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There’s no winning the cyber war — but that’s OK | #hacking | #cybersecurity | #infosec | #comptia | #pentest | #ransomware

For the last decade or more — as cyber threats emerged from the shadows into broad public view — commentators and the media have told us we are losing a “cyber war.” Look at the headlines: “America Seen Losing Cyber War,” “Why Are We Losing The Cyber War,” “Why We’re Losing the Cybersecurity War,” and “How the United States Lost to Hackers.” The unintentional message is stark: abandon all hope, ye who cyber here. But these headlines are based on a false premise, because there is no bounded conflict to “win” or “lose.” Worse, the incessant drumbeat of panicky, defeatist rhetoric delivers a message that enables criminals and adversaries. Who could blame the average person for wondering why they should even try to secure their phones and computers if the most powerful nation in the world has already admitted defeat in the “cyber war?”

Of course, some very bad stuff has happened in our increasingly connected society. Criminals and nations have stolen billions of dollars; Russia took down parts of the Ukrainian power grid (at least twice); the East Coast had gasoline shortages when Colonial Pipeline shut down its operations after a ransomware attack; countless hospitals have been crippled for days or longer; Sony Pictures saw its deepest secrets published for the world. All of these incidents bring with them significant costs — physical, financial and psychological. Some are genuine disasters.

But there was no “Battle of Colonial Pipeline,” and the breach itself was not part of some grand conflict. In fact, Colonial was not specifically targeted; it was one of many companies that a relatively unsophisticated hacker tried to ransom, and he was only able to breach Colonial because it wasn’t using a basic security tool. If this was a battle in a grand cyber war, then our troops didn’t put up a fight. And if we continue to define “victory” as a complete absence of bad cyber things, then this is just another unwinnable war on a noun — like the “wars” on drugs, terrorism, and teen pregnancy. We continue down this path at our own peril.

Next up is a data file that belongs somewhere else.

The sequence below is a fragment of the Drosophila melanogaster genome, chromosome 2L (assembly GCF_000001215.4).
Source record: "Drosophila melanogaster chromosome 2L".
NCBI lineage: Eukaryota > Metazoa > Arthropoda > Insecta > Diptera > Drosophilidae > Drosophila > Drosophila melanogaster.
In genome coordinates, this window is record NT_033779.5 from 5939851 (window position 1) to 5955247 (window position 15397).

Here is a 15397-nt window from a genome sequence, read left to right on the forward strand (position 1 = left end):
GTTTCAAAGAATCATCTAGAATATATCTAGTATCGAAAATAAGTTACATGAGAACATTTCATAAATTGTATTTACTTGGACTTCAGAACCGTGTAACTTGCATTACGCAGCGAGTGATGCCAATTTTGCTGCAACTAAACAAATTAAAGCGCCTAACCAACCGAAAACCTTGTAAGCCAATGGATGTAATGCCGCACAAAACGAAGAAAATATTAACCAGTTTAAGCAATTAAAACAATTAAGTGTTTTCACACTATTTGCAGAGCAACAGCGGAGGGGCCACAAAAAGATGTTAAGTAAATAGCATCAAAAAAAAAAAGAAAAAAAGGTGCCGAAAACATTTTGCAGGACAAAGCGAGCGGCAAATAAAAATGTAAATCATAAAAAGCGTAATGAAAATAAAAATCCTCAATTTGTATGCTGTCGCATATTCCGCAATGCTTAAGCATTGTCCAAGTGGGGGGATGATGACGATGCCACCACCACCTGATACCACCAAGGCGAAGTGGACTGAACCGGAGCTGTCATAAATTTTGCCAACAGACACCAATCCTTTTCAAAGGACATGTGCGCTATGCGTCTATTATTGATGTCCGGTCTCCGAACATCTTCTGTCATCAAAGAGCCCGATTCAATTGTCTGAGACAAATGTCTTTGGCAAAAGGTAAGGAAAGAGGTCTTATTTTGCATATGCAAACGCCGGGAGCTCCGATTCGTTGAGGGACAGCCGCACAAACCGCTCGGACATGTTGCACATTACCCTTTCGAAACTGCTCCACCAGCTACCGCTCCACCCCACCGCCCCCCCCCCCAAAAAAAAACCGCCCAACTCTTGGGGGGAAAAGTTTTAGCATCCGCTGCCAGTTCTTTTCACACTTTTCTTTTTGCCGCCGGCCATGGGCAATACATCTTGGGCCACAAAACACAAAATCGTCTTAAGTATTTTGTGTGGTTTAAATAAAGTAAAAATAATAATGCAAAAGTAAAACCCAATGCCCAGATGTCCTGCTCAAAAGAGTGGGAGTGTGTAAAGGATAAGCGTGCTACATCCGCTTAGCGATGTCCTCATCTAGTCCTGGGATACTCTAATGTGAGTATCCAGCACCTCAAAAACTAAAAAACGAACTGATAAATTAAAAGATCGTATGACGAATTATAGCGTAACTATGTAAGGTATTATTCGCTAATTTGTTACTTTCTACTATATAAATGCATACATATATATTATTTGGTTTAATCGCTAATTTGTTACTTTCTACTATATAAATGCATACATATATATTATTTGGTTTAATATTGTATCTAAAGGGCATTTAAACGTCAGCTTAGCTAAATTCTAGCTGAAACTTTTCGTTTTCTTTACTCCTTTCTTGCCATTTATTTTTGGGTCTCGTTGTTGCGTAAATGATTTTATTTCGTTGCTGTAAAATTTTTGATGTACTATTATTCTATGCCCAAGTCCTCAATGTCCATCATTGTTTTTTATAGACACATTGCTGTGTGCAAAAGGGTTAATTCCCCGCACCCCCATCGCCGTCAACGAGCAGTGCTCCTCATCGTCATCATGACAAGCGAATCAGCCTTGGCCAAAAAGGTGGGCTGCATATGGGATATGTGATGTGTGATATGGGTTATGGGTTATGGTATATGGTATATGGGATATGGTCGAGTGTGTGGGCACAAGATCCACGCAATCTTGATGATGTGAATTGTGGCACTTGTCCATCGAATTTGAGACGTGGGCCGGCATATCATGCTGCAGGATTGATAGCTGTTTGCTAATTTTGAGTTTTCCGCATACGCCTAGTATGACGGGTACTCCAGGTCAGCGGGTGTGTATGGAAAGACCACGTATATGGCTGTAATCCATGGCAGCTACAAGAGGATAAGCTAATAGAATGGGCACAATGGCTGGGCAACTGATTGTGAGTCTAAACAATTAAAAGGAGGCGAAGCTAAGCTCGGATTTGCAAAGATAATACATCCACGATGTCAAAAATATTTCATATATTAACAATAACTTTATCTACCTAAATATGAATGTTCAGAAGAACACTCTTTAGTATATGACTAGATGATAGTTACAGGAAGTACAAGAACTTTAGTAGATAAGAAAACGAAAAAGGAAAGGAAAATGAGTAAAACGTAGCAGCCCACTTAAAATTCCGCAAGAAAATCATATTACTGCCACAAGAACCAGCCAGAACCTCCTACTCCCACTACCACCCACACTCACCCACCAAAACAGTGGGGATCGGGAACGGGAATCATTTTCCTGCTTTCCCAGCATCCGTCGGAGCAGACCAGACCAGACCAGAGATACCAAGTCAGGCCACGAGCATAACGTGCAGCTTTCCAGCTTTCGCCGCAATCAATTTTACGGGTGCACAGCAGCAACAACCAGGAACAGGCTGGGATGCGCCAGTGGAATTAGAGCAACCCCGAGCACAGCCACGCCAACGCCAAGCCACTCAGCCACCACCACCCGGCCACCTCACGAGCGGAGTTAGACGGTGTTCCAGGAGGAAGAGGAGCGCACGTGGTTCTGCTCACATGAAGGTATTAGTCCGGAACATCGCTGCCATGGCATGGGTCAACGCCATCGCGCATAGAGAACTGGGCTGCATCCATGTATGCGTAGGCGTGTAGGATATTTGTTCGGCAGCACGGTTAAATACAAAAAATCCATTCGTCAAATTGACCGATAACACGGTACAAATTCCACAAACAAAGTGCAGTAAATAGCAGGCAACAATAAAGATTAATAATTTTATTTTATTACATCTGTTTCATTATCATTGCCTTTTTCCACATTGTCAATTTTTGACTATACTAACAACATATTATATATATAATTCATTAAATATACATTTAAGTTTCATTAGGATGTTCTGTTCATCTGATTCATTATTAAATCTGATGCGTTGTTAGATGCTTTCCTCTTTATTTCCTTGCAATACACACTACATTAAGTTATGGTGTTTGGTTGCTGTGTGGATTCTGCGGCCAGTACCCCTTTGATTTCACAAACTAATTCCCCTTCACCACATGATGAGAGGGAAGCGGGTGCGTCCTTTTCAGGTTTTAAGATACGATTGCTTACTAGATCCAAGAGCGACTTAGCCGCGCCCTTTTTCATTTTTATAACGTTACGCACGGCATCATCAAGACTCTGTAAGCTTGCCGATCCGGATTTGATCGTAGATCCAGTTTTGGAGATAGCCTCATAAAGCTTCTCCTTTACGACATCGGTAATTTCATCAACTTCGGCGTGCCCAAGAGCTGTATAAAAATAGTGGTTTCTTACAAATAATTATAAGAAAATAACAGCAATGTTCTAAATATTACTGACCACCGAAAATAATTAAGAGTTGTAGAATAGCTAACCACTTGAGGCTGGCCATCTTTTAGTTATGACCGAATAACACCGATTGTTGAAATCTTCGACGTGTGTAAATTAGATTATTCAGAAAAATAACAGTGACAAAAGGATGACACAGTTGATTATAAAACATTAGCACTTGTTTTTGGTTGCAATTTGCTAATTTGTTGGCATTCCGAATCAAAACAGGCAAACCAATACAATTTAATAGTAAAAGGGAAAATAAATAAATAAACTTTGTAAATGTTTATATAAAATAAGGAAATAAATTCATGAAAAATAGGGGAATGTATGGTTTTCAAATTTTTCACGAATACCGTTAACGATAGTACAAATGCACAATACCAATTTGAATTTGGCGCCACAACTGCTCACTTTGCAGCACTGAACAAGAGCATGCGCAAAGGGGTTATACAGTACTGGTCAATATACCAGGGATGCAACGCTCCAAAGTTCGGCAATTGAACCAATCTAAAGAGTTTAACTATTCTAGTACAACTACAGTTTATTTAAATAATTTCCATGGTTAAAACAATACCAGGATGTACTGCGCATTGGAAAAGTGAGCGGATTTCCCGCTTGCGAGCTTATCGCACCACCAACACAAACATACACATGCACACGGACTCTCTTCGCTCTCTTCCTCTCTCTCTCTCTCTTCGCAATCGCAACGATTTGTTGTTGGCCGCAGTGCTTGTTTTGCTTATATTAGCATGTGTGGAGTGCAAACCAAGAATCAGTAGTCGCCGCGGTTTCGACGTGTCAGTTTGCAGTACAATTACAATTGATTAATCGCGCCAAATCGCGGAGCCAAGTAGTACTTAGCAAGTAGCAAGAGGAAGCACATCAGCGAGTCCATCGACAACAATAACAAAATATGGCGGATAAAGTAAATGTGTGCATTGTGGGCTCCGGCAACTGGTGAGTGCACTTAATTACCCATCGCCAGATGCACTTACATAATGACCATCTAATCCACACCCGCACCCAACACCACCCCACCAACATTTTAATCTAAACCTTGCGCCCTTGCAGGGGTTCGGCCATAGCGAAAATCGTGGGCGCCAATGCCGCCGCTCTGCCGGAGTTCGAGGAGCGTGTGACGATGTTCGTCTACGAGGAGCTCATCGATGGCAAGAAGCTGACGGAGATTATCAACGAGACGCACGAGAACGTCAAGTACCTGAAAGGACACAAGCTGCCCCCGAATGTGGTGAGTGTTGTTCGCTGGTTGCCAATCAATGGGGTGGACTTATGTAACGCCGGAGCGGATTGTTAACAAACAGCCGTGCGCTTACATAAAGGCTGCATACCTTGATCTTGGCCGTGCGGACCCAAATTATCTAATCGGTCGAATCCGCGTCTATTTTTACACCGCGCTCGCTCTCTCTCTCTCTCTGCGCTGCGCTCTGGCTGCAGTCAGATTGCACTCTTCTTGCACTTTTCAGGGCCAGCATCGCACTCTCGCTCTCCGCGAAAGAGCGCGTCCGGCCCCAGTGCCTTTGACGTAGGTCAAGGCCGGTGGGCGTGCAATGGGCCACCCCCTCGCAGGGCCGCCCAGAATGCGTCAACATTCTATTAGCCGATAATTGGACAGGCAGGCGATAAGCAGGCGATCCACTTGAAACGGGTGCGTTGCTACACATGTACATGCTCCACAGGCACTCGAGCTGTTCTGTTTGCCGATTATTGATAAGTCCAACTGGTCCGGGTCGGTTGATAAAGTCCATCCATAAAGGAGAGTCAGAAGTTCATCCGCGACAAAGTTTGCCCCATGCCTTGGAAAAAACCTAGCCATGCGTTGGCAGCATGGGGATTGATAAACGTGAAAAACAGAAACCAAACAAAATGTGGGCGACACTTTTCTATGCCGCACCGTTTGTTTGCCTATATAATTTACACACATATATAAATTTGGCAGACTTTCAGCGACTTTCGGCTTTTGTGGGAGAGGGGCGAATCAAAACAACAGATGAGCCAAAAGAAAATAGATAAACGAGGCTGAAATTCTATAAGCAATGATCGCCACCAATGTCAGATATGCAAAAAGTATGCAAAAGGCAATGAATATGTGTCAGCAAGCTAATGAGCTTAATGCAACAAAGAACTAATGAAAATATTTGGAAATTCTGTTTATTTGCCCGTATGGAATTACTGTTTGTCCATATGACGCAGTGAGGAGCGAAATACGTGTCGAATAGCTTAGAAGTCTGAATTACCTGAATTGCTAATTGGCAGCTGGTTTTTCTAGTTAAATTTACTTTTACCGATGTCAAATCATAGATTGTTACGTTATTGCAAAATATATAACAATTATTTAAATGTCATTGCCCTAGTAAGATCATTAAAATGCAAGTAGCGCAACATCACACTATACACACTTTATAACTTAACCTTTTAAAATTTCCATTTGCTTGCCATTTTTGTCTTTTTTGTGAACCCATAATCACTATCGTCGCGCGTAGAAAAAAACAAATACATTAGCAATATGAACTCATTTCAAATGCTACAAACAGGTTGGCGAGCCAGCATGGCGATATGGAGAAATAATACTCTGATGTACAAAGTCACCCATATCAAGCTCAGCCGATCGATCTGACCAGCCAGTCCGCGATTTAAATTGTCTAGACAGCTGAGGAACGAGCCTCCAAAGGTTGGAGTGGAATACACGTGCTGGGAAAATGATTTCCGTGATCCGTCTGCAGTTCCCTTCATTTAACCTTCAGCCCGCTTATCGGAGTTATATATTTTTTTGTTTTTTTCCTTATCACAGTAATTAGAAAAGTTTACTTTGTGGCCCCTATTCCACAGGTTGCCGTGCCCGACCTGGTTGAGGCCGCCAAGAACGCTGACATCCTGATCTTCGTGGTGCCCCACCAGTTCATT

All of us — individuals, governments and media (especially headline writers) — need to move past panic over cyber threats and accept that cyber incidents are endemic. Cyber insecurity will always be a significant problem, but it is one that we must work to manage, not eliminate. And the first step to managing the problem is to stop telling ourselves we’ve already failed. The next step is to recognize where we have made progress, whether managing cyber risk, stopping attacks, or punishing criminals. The constant evolution of cybercrime is perhaps the clearest example of our success — if the rampant “scareware” scams of ten years ago still worked, criminals would still use them. But they don’t, because defenses improved and potential victims wised up to them. So the criminals developed new attacks, which cost them time and resources (i.e., money). They spent those resources because we made them do it, not because they wanted to try something different. This cat-and-mouse game will continue, but cybercrime is a business, and we make progress when we drive up the criminals’ costs.

While a non-attack can be hard to prove (the classic dog that didn’t bark), it is noteworthy that Russia’s wartime efforts to cripple Ukraine via cyber-attack have been far less successful than most commentators expected, and the epidemic of high-profile ransomware attacks we saw in 2021 cooled in 2022. Improved defenses made a difference as governments, potential victims, and cybersecurity companies around the world stepped up to meet the threat. As for bringing criminals to justice, ask Denis Dubnikov, a cryptocurrency broker who recently pled guilty to laundering ransomware payments; or Yaroslav Vasinskyi, who is currently awaiting trial in Texas for allegedly launching the July, 2021 ransomware attack on Kaseya; or Vyacheslav “Tank” Penchukov, the leader of the “Zeus” cybercrime group, who was arrested in Geneva in November.

Recognizing our successes is about more than just feeling good — it shows that defenses can work, that individuals can protect their data and privacy, and that organizations can secure their systems and stop cybercriminals. It can be the foundation of a new message, one of empowerment and education. Cybersecurity will remain a priority for governments, companies, schools and individuals for the foreseeable future, which is why it’s essential our public conversation reflects the reality of the threats we face and the things we can do to counter them. Just as we cannot ignore the damage that attacks and data breaches can cause, we must also recognize that there are simple security steps that all of us can do to make those occurrences less frequent and less significant.

Jeff Greene is the Senior Director for Cybersecurity Programs at Aspen Digital; from March 2021 to June 2022 he was the Chief for Cyber Response & Policy in the National Security Council at the White House.

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